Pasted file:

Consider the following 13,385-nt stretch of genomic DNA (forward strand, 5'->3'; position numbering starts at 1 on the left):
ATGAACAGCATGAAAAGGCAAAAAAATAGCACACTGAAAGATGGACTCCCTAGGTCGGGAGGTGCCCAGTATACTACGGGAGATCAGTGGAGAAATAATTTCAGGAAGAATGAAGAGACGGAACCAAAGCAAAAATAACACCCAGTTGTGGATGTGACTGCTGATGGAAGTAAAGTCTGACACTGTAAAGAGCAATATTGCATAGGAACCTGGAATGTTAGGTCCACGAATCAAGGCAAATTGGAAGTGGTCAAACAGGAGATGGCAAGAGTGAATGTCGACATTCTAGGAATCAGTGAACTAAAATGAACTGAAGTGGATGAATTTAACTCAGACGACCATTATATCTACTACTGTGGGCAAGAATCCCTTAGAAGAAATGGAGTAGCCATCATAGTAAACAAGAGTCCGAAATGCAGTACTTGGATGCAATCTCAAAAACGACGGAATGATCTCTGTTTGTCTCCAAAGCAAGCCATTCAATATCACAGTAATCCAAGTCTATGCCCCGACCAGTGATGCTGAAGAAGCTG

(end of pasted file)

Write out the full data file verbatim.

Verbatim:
Consider the following 13,385-nt stretch of genomic DNA (forward strand, 5'->3'; position numbering starts at 1 on the left):
ATGAACAGCATGAAAAGGCAAAAAAATAGCACACTGAAAGATGGACTCCCTAGGTCGGGAGGTGCCCAGTATACTACGGGAGATCAGTGGAGAAATAATTTCAGGAAGAATGAAGAGACGGAACCAAAGCAAAAATAACACCCAGTTGTGGATGTGACTGCTGATGGAAGTAAAGTCTGACACTGTAAAGAGCAATATTGCATAGGAACCTGGAATGTTAGGTCCACGAATCAAGGCAAATTGGAAGTGGTCAAACAGGAGATGGCAAGAGTGAATGTCGACATTCTAGGAATCAGTGAACTAAAATGAACTGAAGTGGATGAATTTAACTCAGACGACCATTATATCTACTACTGTGGGCAAGAATCCCTTAGAAGAAATGGAGTAGCCATCATAGTAAACAAGAGTCCGAAATGCAGTACTTGGATGCAATCTCAAAAACGACGGAATGATCTCTGTTTGTCTCCAAAGCAAGCCATTCAATATCACAGTAATCCAAGTCTATGCCCCGACCAGTGATGCTGAAGAAGCTG